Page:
Lab Medicine Receives Prestigious Distinction
Friday, June 27, 2014
ASCP’s Lab Medicine has been accepted for MEDLINE indexing from the National Library of Medicine. This prestigious distinction provides an important step in the publication’s quest to become a world-class research journal for laboratory professionals.
The MEDLINE index of published papers is maintained by the National Library of Medicine and is the primary database searched by PubMed. Starting with the Winter (February) 2014 issue, articles published in the print edition of the journal, as well as select online articles, will be accessible through PubMed and will receive a PubMed identification number (PMID).
“This distinction represents the culmination of over two years of effort and is the most prominent milestone in the Journal’s 44-year history. My sincerest congratulations to everyone whose efforts have elevated Lab Medicine to its proper place among the most respected biomedical publications.”
— Roger Bertholf, PhD
“This distinction represents the culmination of over two years of effort and is the most prominent milestone in the Journal’s 44-year history,” Roger Bertholf, PhD, editor in chief, wrote in the summer 2014 issue of Lab Medicine. “My sincerest congratulations to everyone whose efforts have elevated Lab Medicine to its proper place among the most respected biomedical publications.”
Approximately 13,000 to 14,000 biomedical titles are currently published throughout the world; only about 5,300 of the titles are indexed in the MEDLINE database. ASCP had applied for MEDLINE indexing of Lab Medicine several times in the past.
In response to feedback from previous applications for indexing, Lab Medicine has been overhauled over the past two years and changed from a monthly periodical to quarterly issues. It also received a fresh, new design format that focused on original research and review articles. Dr. Bertholf, appointed editor in chief in 2012, reorganized the Editorial Board to include associate and assistant editors within designated specialties including clinical chemistry, hematology, and molecular pathology, who would have a more significant role in the review of manuscripts. The first issue of the redesigned Lab Medicine was Vol. 43, No. 5 (Summer 2012).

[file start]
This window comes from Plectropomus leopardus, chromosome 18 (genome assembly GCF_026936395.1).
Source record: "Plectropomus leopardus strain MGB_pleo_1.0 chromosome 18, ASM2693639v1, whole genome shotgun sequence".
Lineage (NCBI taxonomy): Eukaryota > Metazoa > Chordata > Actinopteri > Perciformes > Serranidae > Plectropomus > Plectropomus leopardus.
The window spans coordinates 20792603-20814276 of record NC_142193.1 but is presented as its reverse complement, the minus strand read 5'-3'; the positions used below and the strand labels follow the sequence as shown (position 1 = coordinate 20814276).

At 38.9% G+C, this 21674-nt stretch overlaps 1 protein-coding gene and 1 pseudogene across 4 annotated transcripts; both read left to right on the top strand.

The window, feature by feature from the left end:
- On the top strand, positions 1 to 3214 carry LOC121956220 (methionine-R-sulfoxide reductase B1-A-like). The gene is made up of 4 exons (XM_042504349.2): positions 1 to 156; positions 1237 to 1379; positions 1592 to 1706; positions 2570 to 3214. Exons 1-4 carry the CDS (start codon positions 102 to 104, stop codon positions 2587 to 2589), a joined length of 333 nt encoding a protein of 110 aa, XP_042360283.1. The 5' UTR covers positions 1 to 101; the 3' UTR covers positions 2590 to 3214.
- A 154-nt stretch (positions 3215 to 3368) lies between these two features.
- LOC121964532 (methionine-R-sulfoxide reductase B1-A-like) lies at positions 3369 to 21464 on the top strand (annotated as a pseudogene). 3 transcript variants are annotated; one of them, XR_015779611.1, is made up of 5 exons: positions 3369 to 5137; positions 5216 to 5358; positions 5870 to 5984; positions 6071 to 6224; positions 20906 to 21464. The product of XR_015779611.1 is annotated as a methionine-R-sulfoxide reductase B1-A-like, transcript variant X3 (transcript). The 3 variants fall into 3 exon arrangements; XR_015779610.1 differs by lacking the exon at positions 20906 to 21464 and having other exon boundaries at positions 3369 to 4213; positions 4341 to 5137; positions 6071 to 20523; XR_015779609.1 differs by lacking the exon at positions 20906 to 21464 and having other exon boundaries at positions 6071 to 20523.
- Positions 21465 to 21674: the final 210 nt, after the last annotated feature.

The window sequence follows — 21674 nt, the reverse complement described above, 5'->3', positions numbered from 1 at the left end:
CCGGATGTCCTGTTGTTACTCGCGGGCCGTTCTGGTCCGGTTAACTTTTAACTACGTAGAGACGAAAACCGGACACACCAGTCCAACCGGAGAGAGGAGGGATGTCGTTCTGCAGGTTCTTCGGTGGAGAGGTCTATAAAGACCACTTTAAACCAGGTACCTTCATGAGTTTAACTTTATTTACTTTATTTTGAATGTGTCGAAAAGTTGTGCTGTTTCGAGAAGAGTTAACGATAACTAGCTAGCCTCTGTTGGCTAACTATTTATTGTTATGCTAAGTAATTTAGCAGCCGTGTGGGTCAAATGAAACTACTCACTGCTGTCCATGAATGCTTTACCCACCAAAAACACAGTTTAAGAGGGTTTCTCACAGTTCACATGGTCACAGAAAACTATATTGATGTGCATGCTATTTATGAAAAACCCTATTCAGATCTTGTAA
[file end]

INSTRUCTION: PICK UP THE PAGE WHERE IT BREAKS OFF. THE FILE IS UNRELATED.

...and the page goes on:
A few months later, the new Lab Medicine website was launched to complement the printed journal. Individuals seeking continuing education (CE) and practical advice can find all that they need on Lab Medicine online.
With the indexing distinction, the journal hopes to further elevate its stature to become the premier publication for clinical laboratory sciences and recruit high-stature authors producing leading research that advances the profession.
“Most high-profile authors want to see their articles in PubMed and, with this achievement, we will now be able to recruit the very best papers from the very best authors,” noted Dr. Bertholf in his letter of congratulations to the Lab Medicine Editorial Board.
Lab Medicine is part of ASCP award-winning journals, news magazines, e-newsletters, and books that further the progress of science by reporting new research and best practices to improve diagnosis, patient care and outcomes.